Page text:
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J Hered. 2005 Sep-Oct;96(5):494-501. Epub 2005 Aug 31.

Mitochondrial sequence reveals high levels of gene flow between breeds of domestic sheep from Asia and Europe.

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CSIRO Livestock Industries, Level 5 Queensland Bioscience Precinct, 306 Carmody Rd., St. Lucia 4067, Australia.


Sequence variation present within the mitochondrial genome was used to investigate genetic diversity within sheep breeds from Asia and Europe. Comparison of 2027 bp of sequence from 121 animals revealed 44 phylogenetically informative nucleotide positions and a single insertion/deletion. A total of 57 haplotypes were observed which formed two distinct clades. Type A haplotypes were found in breeds from Asia (India, Indonesia, Mongolia, and Tibet), while type B haplotypes were observed at the highest frequency in breeds sourced from Europe (nine breeds from Austria, Aland, Finland, Spain, and northwestern Russia). The distribution of haplotypes indicates sheep appear to have the weakest population structure and the highest rate of intercontinental dispersal of any domestic animal reported to date. Only 2.7% of the sequence variation observed was partitioned between continents, which is lower than both goat (approximately 10%) and cattle (approximately 50%). Diagnostic restriction fragment length polymorphism polymerase chain reaction (RFLP-PCR) tests which distinguish type A and B haplotypes were used to test an additional 223 animals from 17 breeds of European and Asian origin. A mixture of the two lineages was found in every breed except Suffolk and the Indian Garole, indicating introgression has played a major part during breed development and subsequent selection.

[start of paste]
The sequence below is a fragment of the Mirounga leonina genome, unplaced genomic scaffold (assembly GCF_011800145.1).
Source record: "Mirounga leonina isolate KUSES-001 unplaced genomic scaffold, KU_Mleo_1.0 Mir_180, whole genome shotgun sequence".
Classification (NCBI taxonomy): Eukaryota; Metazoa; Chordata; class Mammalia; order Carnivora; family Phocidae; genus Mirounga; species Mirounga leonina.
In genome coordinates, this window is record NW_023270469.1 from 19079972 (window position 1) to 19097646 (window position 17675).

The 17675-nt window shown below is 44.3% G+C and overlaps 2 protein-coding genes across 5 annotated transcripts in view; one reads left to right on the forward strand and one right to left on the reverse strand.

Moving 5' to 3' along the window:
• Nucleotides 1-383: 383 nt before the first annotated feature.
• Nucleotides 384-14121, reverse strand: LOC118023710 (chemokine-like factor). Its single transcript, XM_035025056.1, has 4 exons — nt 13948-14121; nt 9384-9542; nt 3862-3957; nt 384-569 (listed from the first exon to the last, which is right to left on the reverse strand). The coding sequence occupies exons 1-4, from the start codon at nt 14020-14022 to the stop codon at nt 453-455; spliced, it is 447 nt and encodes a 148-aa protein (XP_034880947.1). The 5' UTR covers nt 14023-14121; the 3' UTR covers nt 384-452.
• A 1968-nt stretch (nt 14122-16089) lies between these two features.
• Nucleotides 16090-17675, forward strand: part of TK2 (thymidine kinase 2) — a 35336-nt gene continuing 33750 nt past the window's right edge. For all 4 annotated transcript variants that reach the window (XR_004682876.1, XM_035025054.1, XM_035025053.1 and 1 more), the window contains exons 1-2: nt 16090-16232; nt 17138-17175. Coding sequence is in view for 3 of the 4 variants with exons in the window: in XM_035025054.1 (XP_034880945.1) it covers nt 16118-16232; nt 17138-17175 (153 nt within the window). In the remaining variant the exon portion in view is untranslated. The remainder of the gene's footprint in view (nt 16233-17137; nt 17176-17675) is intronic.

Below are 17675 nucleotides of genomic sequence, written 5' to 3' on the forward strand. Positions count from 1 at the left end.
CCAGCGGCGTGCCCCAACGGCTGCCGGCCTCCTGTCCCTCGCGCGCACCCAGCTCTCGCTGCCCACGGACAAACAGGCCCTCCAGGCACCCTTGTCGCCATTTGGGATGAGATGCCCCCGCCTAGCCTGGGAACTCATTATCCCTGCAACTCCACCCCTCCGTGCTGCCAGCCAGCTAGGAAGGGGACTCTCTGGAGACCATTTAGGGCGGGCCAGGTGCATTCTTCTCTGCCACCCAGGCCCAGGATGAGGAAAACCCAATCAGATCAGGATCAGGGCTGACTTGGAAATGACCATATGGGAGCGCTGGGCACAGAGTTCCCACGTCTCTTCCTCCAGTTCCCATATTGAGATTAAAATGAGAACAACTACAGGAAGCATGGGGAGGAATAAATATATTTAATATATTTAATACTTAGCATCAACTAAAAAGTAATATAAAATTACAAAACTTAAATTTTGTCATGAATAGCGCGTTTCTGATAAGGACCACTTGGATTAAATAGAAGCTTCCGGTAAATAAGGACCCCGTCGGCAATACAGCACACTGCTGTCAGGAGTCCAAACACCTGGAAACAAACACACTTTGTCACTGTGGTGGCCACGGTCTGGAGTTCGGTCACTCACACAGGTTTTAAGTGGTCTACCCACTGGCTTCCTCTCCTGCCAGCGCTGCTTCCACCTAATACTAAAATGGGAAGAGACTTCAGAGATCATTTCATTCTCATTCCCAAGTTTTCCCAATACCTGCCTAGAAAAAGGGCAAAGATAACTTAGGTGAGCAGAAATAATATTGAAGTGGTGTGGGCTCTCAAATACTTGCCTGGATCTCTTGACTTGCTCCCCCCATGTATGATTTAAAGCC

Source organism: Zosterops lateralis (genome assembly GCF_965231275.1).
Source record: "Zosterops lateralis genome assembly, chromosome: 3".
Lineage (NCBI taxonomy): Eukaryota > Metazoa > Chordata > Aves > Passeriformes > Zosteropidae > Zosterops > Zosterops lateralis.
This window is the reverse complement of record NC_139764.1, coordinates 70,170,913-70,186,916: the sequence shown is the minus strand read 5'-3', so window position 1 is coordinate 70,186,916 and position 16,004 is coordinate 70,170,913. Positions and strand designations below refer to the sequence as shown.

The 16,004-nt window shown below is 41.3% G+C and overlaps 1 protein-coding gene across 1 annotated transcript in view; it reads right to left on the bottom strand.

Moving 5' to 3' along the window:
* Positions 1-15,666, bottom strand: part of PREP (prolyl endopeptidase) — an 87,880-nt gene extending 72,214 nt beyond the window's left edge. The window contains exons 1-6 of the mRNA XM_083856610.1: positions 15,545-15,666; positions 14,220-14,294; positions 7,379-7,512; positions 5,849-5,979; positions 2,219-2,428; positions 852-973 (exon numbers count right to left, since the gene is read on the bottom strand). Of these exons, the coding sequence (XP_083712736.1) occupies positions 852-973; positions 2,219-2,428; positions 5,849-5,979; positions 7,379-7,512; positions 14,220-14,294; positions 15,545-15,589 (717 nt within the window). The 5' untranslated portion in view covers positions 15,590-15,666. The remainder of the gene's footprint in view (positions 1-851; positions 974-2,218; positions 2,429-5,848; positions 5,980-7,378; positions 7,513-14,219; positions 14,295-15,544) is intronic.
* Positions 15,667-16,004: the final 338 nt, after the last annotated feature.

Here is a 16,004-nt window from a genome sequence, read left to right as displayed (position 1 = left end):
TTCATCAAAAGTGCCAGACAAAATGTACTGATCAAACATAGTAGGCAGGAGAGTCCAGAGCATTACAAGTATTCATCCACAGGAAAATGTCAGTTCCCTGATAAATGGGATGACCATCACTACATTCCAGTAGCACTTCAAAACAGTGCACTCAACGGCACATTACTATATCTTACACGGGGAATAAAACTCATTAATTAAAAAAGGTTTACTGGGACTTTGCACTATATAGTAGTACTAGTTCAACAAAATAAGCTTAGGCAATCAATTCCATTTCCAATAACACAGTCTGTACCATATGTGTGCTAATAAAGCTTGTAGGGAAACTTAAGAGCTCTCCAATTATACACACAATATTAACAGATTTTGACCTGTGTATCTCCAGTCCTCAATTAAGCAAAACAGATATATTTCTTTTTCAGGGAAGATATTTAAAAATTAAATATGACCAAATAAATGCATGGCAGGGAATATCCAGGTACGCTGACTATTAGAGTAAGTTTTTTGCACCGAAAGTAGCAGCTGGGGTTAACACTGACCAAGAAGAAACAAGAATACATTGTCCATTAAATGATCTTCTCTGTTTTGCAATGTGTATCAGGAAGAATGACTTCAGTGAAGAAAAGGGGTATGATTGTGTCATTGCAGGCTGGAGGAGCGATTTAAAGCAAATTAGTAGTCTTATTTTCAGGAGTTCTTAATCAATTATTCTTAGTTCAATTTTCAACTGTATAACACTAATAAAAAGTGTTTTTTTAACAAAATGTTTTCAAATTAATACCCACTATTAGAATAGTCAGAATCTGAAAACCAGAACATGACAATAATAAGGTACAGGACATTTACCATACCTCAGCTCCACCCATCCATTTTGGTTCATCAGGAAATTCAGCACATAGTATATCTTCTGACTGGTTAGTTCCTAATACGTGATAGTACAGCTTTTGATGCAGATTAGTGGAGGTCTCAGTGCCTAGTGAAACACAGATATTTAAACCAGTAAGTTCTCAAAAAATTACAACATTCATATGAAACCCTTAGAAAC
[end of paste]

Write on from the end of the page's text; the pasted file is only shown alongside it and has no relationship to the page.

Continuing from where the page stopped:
[Indexed for MEDLINE]

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